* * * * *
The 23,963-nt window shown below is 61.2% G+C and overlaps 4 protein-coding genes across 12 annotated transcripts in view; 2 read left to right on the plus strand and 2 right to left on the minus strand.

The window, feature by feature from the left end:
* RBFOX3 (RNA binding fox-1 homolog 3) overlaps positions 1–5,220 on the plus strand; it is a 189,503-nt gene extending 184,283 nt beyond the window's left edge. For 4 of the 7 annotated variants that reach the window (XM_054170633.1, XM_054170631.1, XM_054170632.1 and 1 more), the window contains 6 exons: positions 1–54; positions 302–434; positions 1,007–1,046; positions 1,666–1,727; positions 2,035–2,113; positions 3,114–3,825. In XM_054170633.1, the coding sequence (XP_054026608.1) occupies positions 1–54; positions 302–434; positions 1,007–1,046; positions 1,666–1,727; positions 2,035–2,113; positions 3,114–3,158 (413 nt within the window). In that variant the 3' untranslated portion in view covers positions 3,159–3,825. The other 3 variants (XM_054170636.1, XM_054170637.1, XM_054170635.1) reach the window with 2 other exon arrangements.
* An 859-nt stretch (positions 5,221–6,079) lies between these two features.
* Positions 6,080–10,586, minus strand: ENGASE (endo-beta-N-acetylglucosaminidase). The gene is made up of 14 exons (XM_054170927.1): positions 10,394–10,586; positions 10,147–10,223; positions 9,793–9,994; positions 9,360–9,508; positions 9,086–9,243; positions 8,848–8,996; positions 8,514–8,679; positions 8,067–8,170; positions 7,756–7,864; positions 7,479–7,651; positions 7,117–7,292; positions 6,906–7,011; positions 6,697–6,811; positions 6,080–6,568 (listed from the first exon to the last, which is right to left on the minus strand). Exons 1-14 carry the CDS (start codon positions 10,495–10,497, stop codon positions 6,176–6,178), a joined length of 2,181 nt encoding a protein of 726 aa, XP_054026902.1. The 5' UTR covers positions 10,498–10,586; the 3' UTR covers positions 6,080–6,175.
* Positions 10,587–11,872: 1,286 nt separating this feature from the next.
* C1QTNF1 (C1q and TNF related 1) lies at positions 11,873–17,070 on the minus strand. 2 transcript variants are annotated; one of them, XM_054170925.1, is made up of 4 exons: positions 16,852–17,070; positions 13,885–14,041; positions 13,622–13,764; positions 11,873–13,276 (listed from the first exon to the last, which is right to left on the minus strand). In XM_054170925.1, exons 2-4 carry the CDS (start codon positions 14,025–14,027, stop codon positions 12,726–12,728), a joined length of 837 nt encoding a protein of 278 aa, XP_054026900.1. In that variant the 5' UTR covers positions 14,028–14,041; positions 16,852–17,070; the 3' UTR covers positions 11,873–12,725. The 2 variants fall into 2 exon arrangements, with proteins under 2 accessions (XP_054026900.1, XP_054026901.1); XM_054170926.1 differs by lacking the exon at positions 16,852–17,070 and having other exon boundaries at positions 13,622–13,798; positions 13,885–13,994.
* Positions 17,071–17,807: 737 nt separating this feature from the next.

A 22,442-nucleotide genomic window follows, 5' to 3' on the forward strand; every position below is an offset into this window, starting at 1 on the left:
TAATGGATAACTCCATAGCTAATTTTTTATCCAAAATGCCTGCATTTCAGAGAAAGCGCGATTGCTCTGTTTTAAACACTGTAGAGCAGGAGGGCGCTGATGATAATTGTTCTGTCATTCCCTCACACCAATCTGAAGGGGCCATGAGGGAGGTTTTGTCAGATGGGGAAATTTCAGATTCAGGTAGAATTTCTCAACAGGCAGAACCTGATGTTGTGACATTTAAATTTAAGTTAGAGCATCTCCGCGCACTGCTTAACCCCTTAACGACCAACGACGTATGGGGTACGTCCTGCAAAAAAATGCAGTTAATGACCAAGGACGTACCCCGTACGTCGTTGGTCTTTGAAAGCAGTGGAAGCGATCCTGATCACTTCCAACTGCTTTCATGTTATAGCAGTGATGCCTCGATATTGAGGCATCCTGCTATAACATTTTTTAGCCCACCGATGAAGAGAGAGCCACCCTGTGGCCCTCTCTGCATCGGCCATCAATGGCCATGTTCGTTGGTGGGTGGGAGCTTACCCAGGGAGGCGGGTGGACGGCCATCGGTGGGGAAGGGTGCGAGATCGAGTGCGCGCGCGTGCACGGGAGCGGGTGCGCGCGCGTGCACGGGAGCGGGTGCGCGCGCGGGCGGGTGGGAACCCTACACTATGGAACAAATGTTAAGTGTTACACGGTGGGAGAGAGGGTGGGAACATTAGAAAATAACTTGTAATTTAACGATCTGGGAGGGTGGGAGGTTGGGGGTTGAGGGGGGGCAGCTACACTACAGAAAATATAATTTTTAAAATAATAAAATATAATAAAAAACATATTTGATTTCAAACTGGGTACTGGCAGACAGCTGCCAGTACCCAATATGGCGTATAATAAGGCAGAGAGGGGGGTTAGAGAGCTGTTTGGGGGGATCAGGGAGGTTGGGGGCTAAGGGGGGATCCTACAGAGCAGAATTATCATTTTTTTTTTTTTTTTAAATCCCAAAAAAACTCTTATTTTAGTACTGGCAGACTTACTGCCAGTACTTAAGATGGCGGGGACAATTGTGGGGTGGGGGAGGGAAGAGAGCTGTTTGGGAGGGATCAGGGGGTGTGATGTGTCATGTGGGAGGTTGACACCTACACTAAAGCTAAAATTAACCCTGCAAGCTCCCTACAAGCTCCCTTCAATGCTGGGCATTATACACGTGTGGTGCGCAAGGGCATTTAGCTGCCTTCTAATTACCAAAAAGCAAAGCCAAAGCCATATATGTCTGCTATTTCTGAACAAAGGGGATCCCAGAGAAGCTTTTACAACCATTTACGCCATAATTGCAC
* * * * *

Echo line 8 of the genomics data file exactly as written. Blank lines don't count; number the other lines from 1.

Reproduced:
* Positions 17,071–17,807: 737 nt separating this feature from the next.